CarboSchools – Saturday and Sunday

onsdag 29 april 2009, kl. 16:51 | Publisert i Konferanser og kurs | Legg igjen en kommentar
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Sitting in airports – again 😉 Reflecting on the last few days, trying to summarize the project meeting that I have attended in Pistoia, Toscana, Italy. This blog post will have fractions of “cut and paste” from my notes taken during the sessions. (And it will be in English, since there might be some international readers to this post 😉 )

The meeting started Saturday afternoon, and this part was for the teachers participating in the project – here are teachers from Vienna (Austria), Jena & Kiel (Germany), Barcelona (Spain), Bordaux & Paris (France), Bergen (Norway), Copenhagen (Denmark), Gröningen (Netherlands), Beneveneto & Prato (Italy). The main reason why the coordinators find it very interesting that the teachers participate as well, is because the scientists and organizers lack hands-on experience from the classroom.

Saturday afternoon we got divided in two groups – one group for the teachers who are interested in forming a Comenius partnership (where I attended) and one group for teachers who were interested in international partnerships on the outside of Comenius. I asked – as the fresh teacher I still am – why someone did not want to be a part of Comenius, and the answer is because of paperwork. They’d rather have their students’ parents contribute to the cost of exchanges with students. This is not possible in Norway now, due to “Gratisprinsippet” (the principle of a free education in every aspect).

Before going into the different groups, we were told to remember three things; 1) focus on a common product that should be the result / outcome of this co-operation; 2) focus on a calendar; and 3) find a common title for the partnership. After these four days in Pistoia, we are now 10 teachers from 10 different schools in 4 different countries who wants to apply for a multilateral partnership within the Comenius programme. We have more or less set a date for our next meeting (October), which should be a contact seminar. All of us must now go back our schools / countries and apply for funding for this kind of seminar to make a proposal for this multilateral partnership. Our working title ESCOS (the rest is a secret 😉 ) (Well, the first thing we need are a “good-to-go”- sign from our school leaders / headmasters / principals)

The first half of the sunday meeting was also a teacher’s part. In CarboSchools there have been published two booklets about Carbo-Topics. For the third and final publication they want the teachers’ voice to count – because they want this publication to be something that teachers can use as a teachers’ resource for years to come – also teachers who hasn’t participated in the CarboSchools Programme. When we (teachers) looked at the first draft of the chapters, we said “this is not a book that a teacher will read”, so we got it changed 😉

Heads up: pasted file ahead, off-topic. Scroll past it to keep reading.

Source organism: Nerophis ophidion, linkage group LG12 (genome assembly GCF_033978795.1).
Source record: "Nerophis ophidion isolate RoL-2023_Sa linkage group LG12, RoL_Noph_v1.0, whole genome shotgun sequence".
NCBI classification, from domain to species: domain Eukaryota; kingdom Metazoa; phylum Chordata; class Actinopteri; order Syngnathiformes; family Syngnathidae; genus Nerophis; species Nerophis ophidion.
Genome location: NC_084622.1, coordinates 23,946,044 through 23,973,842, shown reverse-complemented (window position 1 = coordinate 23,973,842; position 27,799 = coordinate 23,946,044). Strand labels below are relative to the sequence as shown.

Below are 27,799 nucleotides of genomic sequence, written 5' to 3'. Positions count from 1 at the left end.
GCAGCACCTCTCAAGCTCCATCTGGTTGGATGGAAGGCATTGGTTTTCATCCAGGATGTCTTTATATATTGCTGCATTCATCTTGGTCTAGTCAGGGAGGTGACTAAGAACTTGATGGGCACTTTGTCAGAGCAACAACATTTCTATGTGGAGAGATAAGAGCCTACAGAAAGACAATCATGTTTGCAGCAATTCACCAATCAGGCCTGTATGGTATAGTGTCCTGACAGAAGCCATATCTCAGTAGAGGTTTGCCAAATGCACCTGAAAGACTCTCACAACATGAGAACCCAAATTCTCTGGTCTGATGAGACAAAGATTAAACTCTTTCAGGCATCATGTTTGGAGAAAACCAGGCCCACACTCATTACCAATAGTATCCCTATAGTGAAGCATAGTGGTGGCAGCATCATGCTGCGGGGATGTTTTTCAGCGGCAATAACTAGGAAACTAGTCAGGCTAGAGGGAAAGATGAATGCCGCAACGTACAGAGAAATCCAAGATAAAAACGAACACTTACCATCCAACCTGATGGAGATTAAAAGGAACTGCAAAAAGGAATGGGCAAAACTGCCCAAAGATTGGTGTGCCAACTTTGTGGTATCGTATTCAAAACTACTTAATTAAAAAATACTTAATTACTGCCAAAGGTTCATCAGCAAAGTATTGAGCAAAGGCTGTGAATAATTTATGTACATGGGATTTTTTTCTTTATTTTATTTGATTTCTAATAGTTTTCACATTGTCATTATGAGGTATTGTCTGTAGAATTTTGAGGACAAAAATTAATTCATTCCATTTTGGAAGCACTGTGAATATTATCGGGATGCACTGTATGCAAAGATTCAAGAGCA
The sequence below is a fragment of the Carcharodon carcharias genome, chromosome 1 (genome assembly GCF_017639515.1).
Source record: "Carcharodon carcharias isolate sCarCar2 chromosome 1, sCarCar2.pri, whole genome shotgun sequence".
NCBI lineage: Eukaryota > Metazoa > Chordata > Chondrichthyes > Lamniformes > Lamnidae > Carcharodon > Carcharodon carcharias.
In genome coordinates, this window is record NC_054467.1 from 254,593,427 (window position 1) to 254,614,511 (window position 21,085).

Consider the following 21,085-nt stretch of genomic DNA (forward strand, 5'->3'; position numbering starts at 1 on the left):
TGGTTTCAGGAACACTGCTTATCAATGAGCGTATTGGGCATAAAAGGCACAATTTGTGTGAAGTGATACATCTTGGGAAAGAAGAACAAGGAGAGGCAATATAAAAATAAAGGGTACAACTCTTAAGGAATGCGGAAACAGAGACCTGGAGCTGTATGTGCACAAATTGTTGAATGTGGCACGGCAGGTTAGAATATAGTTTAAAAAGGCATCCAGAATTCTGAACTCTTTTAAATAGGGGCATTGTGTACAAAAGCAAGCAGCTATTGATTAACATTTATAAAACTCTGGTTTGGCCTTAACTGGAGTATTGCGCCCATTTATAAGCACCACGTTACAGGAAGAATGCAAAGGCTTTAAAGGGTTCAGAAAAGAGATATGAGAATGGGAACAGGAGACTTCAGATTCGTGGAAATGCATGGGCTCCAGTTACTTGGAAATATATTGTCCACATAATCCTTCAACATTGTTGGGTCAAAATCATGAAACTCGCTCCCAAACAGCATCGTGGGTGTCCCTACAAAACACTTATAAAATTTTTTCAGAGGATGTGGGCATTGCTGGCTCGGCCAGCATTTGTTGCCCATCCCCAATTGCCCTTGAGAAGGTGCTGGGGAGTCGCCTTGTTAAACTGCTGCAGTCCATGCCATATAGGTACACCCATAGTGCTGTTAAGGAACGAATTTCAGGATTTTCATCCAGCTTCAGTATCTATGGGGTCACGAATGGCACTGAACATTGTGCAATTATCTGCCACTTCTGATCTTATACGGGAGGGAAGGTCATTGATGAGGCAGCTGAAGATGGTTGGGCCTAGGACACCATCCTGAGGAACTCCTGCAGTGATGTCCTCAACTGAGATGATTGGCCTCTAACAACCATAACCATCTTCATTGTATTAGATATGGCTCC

Personally this discussion pushed my thoughts towards my own teaching, my own curricula in my subjects, and how I can implement some of the aspects in CS more into my classroom. This might be published in a separate blog post later.

In the second half of the Sunday meeting, we had a joint session with TSP (Teachers Scientist Programme). Here we got a presentation of one of the modules that is made in Sweden, and they had some of their students there as well to tell us about their experiences being a student in a TSP module.  Their foci is quite interesting;

  • Benefits of collaborating with scientists: enthusiasm; positive attitude; explanations of complex material in an easy way – but the scientist oneself must be motivated and enthusiastic him/herself, otherwise the students want dare to say anything
  • Before a big project, the students need a solid background in the subject
  • The teacher has to be a good mentor; who helps the students / group in their project planning, and to be a good supervisor along the way. (When the problems get harder, it is nice to be able to contact a scientist that you’ve already met, and that you feel that you “know”)
  • The students felt that they had learnt A LOT, but that the instructions for the project wasn’t good enough, they didn’t feel well enough prepared for such a big project
  • Their advice: let the students read reports from students from last year, and let them work in groups, maybe even a group of 10-12 students together

Written Tuesday night at Firenze and Frankfurt airports, links were added Wednesday when I was back in Bergen.

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